Wow, tricky title.
So, how does one go about choosing what to read next? Sometimes it’s an impulsive grab from the shelf, others its a long, drawn out consideration.
This year I made a list of the books I wanted to read in 2013, which I posted several weeks ago. This list was always allowed for deviation, the books were always just guidance, mostly things I have been putting off (such as the last book in the Young Bond series), or books I have owned for a long time, or things I have started and put to one side (mostly non-fiction).
I have made some progress and ticked Isherwood’s The Memorial and Alan Bennett’s The Uncommon Reader off the list. I also made progress on the Narnia series by reading Prince Caspian. I have started Scott’s Journals, but only made it 13 pages in. Something tells me that trying to read this book, which requires a lot of concentration, in bed was not my smartest idea.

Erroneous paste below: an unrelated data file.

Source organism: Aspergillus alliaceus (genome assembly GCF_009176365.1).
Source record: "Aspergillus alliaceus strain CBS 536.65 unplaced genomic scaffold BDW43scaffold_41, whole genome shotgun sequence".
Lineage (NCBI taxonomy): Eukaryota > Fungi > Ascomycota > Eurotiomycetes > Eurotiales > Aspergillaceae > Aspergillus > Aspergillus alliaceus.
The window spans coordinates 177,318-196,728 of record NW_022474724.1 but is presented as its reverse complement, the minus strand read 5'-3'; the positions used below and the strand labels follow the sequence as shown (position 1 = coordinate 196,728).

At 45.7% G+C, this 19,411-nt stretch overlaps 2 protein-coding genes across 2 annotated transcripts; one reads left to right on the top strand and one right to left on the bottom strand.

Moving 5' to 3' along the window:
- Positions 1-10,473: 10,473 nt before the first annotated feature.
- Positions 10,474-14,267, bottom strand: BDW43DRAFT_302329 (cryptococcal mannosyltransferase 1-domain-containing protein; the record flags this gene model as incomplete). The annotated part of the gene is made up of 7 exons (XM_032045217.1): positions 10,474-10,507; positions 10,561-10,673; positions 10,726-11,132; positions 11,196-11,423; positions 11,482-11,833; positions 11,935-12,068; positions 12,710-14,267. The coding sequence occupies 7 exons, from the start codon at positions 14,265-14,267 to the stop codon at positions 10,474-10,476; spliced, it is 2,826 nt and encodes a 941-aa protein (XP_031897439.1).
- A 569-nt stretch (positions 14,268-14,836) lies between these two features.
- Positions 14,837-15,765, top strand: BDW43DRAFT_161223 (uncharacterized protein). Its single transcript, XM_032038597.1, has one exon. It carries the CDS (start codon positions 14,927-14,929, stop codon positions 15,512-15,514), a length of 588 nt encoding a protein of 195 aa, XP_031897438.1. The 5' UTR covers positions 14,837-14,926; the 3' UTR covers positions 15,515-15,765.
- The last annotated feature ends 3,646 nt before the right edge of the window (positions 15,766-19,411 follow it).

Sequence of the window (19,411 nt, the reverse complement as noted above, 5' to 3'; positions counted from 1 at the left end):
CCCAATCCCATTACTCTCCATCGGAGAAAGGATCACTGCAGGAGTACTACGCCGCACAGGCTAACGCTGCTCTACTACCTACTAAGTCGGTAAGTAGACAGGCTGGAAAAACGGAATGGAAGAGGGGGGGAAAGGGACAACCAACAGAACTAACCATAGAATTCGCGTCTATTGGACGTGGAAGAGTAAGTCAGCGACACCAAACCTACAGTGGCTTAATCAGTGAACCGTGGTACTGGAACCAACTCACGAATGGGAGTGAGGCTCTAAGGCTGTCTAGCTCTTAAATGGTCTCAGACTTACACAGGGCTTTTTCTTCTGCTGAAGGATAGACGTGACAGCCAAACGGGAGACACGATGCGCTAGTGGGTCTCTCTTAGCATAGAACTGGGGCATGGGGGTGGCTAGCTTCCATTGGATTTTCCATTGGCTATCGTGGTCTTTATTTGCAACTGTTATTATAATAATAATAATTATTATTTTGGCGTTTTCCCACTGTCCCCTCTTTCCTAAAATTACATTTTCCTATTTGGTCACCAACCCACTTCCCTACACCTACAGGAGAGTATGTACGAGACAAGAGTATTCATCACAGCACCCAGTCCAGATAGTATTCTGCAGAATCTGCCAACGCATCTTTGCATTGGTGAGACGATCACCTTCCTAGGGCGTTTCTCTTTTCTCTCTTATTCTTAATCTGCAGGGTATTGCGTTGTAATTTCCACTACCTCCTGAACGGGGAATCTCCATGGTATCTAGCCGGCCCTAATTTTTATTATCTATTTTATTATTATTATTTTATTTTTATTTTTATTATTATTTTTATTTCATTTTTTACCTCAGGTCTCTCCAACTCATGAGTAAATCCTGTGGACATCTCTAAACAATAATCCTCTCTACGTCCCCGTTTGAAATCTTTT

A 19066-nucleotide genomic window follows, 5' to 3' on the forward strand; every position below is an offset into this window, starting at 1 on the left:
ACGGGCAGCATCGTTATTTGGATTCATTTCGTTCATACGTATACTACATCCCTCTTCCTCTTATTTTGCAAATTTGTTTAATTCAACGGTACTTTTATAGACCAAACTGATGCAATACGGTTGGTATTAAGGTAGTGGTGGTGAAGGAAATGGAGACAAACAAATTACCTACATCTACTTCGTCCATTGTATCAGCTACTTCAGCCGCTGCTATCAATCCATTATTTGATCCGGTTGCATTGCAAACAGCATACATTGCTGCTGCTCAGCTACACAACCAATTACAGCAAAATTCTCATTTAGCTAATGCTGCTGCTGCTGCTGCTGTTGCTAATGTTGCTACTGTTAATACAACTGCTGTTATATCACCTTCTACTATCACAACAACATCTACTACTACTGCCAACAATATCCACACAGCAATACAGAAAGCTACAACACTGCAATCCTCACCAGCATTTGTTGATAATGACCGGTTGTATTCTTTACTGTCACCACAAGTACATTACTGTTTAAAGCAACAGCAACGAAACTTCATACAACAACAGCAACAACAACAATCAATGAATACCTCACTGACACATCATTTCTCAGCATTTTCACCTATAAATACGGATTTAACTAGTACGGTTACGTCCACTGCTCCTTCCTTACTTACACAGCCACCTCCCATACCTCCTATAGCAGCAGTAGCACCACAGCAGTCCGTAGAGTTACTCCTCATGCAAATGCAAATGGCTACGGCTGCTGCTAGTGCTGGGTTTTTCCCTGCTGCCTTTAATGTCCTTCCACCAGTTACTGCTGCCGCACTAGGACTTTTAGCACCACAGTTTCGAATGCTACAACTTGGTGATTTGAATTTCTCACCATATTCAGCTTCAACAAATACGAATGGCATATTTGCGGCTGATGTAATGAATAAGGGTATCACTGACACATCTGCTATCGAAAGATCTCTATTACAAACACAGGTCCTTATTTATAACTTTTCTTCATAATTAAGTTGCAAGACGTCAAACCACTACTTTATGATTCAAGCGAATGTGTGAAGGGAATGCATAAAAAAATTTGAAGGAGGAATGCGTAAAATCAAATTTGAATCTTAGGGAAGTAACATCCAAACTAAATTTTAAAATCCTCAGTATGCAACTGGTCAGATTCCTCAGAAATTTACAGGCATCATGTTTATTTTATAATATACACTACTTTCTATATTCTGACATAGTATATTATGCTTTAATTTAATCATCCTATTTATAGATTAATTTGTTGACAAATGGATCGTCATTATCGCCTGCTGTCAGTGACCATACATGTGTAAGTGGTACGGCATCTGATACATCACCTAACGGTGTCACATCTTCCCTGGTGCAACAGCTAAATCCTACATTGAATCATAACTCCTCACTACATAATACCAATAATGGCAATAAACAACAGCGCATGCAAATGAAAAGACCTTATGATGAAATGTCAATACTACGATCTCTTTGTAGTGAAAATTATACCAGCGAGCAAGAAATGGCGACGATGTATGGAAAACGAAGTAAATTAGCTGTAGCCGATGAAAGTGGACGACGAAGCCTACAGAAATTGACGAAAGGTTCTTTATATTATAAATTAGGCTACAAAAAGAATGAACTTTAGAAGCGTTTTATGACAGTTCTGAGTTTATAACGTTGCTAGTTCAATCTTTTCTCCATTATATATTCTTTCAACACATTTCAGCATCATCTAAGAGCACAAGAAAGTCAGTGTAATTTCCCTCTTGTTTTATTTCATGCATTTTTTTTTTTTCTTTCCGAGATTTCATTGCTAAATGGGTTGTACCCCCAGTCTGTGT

When going to choose the book I was going to read next, I picked up a couple and weighed them up, did I want to read a book I’d bought recently, or something I’d been sitting on for some time, did I want to read something off ‘the list’.
No, apparently not. While browsing the disappointingly small Christopher Isherwood section of my bookshelf, I noticed the even considerably smaller E.M Forster section next to it (it consist of two books, one I have read, one I have not.) and decided to look at The Longest Journey. I skimmed the first page and then took it to read in the bath and so, the book was chosen!
Yesterday, I bought a book based mainly on the cover (it reminded me of the design of The Strangers Child by Alan Hollinghurst) and by the top blurb on the book (the synopsis I later realised was inside the front cover) which mentioned ‘privileged Cambridge students’ and ‘echoes of Brideshead’. I fear I am becoming a little predictable. The book in question is The Bellwether Revivals by Benjamin Wood. I hope I actually get round to reading it this year. I am actually quite glad that I don’t really record what I bought and when otherwise I would feel terribly guilty about not reading something until years after I bought it.
Better get reading,